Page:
This graphic from the American Heart Association illustrates its 2010 CPR guidelines, which emphasize chest compressions after collapse.

AHA, ERC Issue New CPR Guidelines

They emphasize performing compressions before rescue breathing and using automated external defibrillators early.

The 2010 cardiopulmonary resuscitation guidelines were posted Monday by the American Heart Association and the European Resuscitation Council, offering clear support for early defibrillation using an AED and also for immediate compressions by lay bystanders. These are the first update since 2005. AHA and the ERC are founding members of ILCOR, the International Liaison Committee on Resuscitation.

"Push fast and firmly, and start immediately," said Professor Bernd Bottiger, chairman of the ERC. "If the victim does not respond or react, press down at least five centimeters on the middle of the chest, at a rate of at least 100 compressions per minute."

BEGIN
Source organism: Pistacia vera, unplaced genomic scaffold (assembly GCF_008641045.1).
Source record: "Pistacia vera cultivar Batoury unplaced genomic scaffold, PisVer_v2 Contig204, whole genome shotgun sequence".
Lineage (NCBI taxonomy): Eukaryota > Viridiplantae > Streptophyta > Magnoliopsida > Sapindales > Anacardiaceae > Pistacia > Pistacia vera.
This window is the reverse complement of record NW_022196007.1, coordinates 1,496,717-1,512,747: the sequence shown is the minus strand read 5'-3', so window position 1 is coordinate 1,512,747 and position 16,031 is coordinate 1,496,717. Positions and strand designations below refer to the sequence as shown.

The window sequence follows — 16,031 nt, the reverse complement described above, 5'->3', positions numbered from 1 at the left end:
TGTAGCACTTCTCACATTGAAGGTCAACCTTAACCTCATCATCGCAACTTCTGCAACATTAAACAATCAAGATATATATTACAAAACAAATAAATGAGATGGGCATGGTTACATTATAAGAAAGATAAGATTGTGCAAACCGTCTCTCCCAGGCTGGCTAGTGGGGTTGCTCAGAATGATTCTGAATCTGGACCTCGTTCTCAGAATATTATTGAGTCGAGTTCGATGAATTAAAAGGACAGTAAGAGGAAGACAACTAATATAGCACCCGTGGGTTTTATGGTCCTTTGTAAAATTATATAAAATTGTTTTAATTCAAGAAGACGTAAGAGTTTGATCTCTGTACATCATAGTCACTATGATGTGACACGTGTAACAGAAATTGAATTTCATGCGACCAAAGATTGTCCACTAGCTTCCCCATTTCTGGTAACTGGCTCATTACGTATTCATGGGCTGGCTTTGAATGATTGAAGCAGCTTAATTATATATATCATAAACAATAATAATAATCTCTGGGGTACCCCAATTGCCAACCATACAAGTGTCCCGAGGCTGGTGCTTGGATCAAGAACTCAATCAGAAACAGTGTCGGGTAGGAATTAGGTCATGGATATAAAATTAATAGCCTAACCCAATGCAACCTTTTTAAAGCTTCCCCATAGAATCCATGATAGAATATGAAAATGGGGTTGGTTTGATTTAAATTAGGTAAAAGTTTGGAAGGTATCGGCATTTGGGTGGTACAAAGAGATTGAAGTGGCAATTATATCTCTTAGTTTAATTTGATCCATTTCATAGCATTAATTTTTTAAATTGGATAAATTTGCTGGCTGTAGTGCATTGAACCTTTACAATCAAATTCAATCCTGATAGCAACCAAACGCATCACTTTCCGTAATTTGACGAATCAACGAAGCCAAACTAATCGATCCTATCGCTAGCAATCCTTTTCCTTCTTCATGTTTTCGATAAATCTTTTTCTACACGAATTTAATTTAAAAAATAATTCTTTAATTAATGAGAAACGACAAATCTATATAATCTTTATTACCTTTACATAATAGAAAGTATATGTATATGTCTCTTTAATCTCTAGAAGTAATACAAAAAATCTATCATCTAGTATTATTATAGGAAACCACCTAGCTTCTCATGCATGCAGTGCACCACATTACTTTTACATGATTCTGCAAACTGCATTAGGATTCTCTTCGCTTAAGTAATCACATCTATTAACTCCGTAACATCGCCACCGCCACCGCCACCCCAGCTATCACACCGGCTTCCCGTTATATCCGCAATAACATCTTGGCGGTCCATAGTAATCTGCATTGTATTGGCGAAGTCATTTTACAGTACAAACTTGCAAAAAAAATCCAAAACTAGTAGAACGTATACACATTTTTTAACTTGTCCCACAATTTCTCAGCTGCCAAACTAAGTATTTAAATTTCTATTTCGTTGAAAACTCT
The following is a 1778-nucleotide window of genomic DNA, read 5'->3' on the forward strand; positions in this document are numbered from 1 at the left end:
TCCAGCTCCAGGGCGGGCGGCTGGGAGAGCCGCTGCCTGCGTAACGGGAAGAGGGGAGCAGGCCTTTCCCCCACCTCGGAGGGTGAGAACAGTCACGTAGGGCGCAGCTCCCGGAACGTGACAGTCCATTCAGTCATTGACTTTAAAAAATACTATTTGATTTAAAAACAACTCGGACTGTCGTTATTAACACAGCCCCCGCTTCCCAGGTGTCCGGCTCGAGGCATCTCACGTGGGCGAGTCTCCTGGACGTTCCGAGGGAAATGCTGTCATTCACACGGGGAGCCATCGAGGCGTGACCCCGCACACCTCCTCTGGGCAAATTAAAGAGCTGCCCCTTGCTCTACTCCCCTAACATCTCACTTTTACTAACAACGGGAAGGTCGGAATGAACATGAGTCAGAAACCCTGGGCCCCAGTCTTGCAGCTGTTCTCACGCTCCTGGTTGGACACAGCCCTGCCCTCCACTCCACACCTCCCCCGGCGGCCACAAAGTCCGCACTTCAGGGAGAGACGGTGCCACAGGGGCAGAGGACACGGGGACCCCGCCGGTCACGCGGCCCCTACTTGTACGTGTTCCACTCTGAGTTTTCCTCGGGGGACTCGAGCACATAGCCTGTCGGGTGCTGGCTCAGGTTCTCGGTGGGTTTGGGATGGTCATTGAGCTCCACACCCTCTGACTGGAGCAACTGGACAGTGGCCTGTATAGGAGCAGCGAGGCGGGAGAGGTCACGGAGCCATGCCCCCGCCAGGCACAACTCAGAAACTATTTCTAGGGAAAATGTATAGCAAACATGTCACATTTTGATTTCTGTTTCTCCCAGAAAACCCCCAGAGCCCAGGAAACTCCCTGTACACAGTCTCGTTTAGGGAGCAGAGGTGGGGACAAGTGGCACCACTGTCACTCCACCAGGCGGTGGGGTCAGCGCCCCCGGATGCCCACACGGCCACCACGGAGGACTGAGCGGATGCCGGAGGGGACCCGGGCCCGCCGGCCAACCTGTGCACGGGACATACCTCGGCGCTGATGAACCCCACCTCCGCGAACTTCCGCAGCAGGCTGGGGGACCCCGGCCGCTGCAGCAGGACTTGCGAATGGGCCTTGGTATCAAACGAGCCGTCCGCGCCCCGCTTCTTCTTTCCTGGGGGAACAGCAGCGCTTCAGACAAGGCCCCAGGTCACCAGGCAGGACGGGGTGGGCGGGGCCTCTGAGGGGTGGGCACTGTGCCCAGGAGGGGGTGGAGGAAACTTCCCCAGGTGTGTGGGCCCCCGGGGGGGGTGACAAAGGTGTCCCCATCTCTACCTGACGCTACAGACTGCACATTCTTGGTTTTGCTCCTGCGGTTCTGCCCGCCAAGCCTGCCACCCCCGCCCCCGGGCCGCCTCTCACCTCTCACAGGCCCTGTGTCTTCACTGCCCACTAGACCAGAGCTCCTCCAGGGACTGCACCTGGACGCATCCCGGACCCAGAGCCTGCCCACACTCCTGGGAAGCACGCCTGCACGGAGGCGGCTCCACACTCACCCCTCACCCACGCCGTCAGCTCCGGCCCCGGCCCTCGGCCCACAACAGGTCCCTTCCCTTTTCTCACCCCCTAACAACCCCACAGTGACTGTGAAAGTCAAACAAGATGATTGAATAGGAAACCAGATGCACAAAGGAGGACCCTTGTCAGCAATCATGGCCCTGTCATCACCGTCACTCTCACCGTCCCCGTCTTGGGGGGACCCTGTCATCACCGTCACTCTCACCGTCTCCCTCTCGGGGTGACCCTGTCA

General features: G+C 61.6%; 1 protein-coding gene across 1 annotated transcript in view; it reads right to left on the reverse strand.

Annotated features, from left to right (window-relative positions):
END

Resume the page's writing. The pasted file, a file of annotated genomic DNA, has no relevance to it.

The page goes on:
The guidelines make it clear that chest compressions, whether by trained or untrained bystanders, are more important than rescue breathing. Bystanders who are trained and willing should combine the two at a ratio of 30 compressions to two breaths, according to the ERC guidelines. Compressions are paramount because even without rescue breathing, the sudden cardiac arrest victim will suffer irreversible brain damage within five minutes after collapse without compressions.

The new ERC Guidelines clearly recommend using AEDs because early defibrillation, in addition to chest compressions, may save the lives of many SCA victims. These guidelines also recommend cooling the arrest victim to 32-34 degrees C (89.6 to 93.2 degrees F) for 12 to 24 hours because this significantly increases the chance of good neurological survival.

About 500,000 people in Europe suffer a sudden cardiac arrest every year. "We will save 100,000 lives per year in Europe if all -- lay and professional people -- take part in this way and care," Bottiger said.

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